Flatten out the tax code so that every wealthy dollar earned is taxed at the same top tier rate of say 33%. No loopholes, no exceptions. Capital gains, everything, 33%. One third of their income. Combine that with a minimum wage raise to 10-11 bucks and I would think it would go a long way to addressing the inequality gap as well as adequately funding the more necessary parts of the public service.

If only it were that simple..........

A+ Totally agree with you.
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#14
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View Postgpsnavigator, on 02 January 2014 - 08:29 PM, said:

When the argument is made about raising taxes on the rich, it really misses the root of the problem. If the wealthy actually paid the going tax rate on all of their income, there would be no need for tax increases on anyone. The issue, as others point out, are loopholes wealthy families use, that allow for much lower or essentially zero tax rates on some or most of their income. Also, capital gains, which is a big cash cow for many wealthy investors, are still taxed well below the top rate of 39.6%.

Flatten out the tax code so that every wealthy dollar earned is taxed at the same top tier rate of say 33%. No loopholes, no exceptions. Capital gains, everything, 33%. One third of their income. Combine that with a minimum wage raise to 10-11 bucks and I would think it would go a long way to addressing the inequality gap as well as adequately funding the more necessary parts of the public service.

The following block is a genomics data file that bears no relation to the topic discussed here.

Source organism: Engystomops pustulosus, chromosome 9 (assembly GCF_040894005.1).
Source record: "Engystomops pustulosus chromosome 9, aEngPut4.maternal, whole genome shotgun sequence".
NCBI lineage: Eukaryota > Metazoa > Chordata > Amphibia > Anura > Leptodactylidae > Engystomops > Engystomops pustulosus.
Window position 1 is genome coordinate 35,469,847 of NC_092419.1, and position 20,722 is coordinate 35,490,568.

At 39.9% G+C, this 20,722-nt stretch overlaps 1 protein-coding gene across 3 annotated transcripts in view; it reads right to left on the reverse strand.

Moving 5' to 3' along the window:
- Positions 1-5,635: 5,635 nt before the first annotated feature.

If only it were that simple..........


I agree with you about the wealthy and loopholes, close them. Capitol gains I'm not so sure. A lot of middle class folks have capitol gains and depend on that income to survive or retire on. Also lets not be naive in thinking the poor and middle class or those who get money from the government in many cases don't take advantage and get what they are not entitled to.

How to solve the problem, hard question to answer but folks not ripping the system off and our government cutting down on wasteful spending would sure go a long way. Maybe a flat tax would be good but not 33%. I would hope something like 15% would be good enough. Not much chance of it happening.
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#15
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400,00, not sustainable

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#16
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View Postgpsnavigator, on 02 January 2014 - 08:29 PM, said: